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One botanical definition of an herb refers to “plants without persistent, woody stems. This botanical use of the word ‘herb’ is used to distinguish between trees and shrubs.” The banana plant does not have a wooden trunk, even though it can reach a height of 40 feet. The base of the leaves overlap and intertwine in such a way as to form a strong column that supports the plant and eventually its fruit. At the end of each season, the plant dies all the way back to the roots and must begin again almost from scratch.

Alan Davidson, a food know-it-all (in the good sense) and author of The Oxford Companion to Food, says the word herb at its broadest can mean, “a plant whose green parts (usually leaves, sometimes stalks) are used to flavor food.” The banana leaf is often used in cooking, most often as a wrap in which foods are cooked, but also to impart flavor. In that context also, the banana (plant) can be considered an herb.

The banana itself is the fruit of the herb – or, in the words of Harold McGee in On Food and Cooking, “a seedless berry of a tree-sized herb related to the grasses… [and then he shows off with some impressive Latin name for the grasses in question].” Already in this question, you’ve got us talking about herbs, shrubs, trees, leaves, fruits, berries, and grasses – clearly you have to be a botanist to do this job!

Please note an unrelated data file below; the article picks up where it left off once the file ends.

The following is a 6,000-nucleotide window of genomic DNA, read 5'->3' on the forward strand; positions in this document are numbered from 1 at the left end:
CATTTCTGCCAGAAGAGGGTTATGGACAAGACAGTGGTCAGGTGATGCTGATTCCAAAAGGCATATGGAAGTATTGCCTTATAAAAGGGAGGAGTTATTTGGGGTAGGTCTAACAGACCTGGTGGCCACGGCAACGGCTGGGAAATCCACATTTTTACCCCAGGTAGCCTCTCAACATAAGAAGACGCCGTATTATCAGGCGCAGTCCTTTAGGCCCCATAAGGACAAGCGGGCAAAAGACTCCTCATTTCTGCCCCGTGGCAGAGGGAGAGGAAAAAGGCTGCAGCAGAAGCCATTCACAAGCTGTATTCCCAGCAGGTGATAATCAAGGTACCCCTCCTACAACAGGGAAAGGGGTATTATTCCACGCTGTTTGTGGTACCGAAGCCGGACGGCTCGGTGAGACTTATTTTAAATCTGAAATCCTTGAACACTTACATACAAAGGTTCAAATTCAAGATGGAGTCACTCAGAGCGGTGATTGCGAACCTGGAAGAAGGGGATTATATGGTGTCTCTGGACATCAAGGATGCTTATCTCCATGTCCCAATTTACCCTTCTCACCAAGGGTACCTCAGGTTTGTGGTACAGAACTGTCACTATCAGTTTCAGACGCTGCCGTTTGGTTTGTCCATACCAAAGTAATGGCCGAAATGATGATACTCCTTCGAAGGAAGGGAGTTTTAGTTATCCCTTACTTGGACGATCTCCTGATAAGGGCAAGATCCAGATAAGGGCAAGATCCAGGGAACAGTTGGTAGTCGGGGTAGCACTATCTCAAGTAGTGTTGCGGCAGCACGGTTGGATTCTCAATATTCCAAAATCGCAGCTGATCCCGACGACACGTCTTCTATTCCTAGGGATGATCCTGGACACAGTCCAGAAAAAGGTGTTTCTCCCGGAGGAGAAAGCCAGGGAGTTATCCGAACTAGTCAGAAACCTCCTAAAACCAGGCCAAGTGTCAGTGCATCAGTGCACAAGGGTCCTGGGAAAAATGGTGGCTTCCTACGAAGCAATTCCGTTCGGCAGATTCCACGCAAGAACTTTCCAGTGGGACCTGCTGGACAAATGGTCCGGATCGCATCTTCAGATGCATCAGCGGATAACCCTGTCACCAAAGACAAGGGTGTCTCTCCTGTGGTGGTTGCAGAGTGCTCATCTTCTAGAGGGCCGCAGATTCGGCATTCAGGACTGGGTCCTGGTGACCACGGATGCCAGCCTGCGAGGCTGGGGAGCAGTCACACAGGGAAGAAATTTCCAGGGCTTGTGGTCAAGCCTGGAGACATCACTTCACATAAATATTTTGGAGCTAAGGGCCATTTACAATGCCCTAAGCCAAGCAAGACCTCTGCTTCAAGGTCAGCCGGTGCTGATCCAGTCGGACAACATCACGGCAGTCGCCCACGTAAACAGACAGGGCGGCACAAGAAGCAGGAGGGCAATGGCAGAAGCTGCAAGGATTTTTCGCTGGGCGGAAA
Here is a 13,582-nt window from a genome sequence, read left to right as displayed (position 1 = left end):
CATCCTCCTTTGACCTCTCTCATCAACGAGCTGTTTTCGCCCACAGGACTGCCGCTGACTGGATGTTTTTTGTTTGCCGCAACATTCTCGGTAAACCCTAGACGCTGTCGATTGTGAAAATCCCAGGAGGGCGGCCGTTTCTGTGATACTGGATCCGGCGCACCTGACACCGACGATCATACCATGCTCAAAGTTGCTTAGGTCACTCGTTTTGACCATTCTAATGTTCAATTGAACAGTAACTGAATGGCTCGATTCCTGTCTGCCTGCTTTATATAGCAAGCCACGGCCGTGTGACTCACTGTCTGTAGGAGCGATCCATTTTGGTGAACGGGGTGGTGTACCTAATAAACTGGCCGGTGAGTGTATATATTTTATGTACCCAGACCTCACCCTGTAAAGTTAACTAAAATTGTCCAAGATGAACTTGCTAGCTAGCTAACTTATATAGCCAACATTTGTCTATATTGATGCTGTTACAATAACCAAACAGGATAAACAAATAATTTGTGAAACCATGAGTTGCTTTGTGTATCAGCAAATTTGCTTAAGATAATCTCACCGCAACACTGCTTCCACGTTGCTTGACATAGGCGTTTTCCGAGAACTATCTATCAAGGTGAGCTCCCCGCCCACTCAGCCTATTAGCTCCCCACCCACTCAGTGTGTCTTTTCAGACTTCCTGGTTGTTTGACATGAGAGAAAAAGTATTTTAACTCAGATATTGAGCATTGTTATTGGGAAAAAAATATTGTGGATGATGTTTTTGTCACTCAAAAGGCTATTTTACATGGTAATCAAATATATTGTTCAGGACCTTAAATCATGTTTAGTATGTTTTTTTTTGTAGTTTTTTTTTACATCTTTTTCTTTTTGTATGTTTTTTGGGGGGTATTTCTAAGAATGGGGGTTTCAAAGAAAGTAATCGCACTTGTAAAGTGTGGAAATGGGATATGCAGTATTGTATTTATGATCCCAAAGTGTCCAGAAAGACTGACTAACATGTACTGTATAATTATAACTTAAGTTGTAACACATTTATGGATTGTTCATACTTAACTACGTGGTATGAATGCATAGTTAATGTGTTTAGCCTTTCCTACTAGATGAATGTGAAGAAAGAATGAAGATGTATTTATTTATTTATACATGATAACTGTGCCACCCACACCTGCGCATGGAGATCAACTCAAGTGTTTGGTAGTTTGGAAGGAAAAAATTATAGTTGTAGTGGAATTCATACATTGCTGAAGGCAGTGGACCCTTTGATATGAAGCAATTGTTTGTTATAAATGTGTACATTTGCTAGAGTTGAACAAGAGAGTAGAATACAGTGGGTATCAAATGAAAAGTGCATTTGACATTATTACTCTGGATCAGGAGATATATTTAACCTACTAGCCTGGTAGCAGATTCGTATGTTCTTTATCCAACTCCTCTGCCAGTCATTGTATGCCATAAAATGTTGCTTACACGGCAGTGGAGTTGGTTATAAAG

And for the record, while a tomato is a fruit botanically, legally in this country, it is a vegetable. Late in the 19th century the United States Supreme Court weighed in on the subject in a case on import tariffs, and decided to cast botany to the wind and classify fruits and vegetables based on how they are generally served and eaten. So the tomato (the defendant in the case), as well as green beans, cucumbers, eggplants, corn kernels, etc. are legally vegetables. (They are not, however, considered to be herbs, even by TV chefs. Bam!)